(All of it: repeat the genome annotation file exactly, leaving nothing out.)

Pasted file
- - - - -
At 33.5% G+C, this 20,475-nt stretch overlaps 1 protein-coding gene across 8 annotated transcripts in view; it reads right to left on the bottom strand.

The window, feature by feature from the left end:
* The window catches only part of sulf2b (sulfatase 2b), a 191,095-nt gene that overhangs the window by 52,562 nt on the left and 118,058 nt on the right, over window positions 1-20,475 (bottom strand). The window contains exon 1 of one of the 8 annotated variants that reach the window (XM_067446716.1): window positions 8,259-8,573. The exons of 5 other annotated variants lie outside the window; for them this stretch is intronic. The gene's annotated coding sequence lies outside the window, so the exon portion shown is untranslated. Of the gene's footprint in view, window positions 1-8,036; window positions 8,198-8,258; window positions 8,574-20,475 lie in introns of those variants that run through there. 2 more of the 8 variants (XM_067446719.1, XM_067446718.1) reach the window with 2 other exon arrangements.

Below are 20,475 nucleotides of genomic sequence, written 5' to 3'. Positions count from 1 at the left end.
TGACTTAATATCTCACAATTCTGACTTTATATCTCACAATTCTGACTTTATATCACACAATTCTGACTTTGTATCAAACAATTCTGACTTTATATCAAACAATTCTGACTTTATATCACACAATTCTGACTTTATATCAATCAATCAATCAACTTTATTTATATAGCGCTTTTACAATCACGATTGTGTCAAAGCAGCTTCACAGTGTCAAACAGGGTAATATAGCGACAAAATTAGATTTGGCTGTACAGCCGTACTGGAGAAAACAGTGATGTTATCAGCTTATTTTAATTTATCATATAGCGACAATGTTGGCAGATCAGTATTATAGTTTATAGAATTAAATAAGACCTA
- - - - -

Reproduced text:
At 33.5% G+C, this 20,475-nt stretch overlaps 1 protein-coding gene across 8 annotated transcripts in view; it reads right to left on the bottom strand.

The window, feature by feature from the left end:
* The window catches only part of sulf2b (sulfatase 2b), a 191,095-nt gene that overhangs the window by 52,562 nt on the left and 118,058 nt on the right, over window positions 1-20,475 (bottom strand). The window contains exon 1 of one of the 8 annotated variants that reach the window (XM_067446716.1): window positions 8,259-8,573. The exons of 5 other annotated variants lie outside the window; for them this stretch is intronic. The gene's annotated coding sequence lies outside the window, so the exon portion shown is untranslated. Of the gene's footprint in view, window positions 1-8,036; window positions 8,198-8,258; window positions 8,574-20,475 lie in introns of those variants that run through there. 2 more of the 8 variants (XM_067446719.1, XM_067446718.1) reach the window with 2 other exon arrangements.

Below are 20,475 nucleotides of genomic sequence, written 5' to 3'. Positions count from 1 at the left end.
TGACTTAATATCTCACAATTCTGACTTTATATCTCACAATTCTGACTTTATATCACACAATTCTGACTTTGTATCAAACAATTCTGACTTTATATCAAACAATTCTGACTTTATATCACACAATTCTGACTTTATATCAATCAATCAATCAACTTTATTTATATAGCGCTTTTACAATCACGATTGTGTCAAAGCAGCTTCACAGTGTCAAACAGGGTAATATAGCGACAAAATTAGATTTGGCTGTACAGCCGTACTGGAGAAAACAGTGATGTTATCAGCTTATTTTAATTTATCATATAGCGACAATGTTGGCAGATCAGTATTATAGTTTATAGAATTAAATAAGACCTA